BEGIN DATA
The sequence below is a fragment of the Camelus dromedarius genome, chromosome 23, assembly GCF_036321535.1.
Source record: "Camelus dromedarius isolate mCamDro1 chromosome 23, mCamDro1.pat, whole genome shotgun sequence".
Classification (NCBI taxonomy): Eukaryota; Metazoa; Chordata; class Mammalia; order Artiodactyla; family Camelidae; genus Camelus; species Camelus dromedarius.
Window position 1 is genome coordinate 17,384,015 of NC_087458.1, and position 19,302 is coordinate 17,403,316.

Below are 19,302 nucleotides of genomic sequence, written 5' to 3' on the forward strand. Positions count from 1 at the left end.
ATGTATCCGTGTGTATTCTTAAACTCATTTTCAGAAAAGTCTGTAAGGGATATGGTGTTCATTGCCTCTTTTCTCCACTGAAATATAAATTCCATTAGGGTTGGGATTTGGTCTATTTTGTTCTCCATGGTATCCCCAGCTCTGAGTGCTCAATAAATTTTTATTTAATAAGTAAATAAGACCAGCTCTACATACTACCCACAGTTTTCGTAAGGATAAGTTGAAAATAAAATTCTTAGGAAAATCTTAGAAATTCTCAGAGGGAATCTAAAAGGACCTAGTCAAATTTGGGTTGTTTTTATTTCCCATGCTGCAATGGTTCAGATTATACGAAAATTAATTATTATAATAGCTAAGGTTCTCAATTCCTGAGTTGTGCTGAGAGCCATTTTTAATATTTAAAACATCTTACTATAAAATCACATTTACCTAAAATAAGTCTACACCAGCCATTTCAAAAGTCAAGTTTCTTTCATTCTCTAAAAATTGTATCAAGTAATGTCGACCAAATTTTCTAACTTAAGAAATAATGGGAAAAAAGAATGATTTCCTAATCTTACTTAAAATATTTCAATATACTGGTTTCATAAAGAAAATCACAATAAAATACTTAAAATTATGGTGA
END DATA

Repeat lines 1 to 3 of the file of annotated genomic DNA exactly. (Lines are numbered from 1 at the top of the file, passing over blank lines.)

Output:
The sequence below is a fragment of the Camelus dromedarius genome, chromosome 23, assembly GCF_036321535.1.
Source record: "Camelus dromedarius isolate mCamDro1 chromosome 23, mCamDro1.pat, whole genome shotgun sequence".
Classification (NCBI taxonomy): Eukaryota; Metazoa; Chordata; class Mammalia; order Artiodactyla; family Camelidae; genus Camelus; species Camelus dromedarius.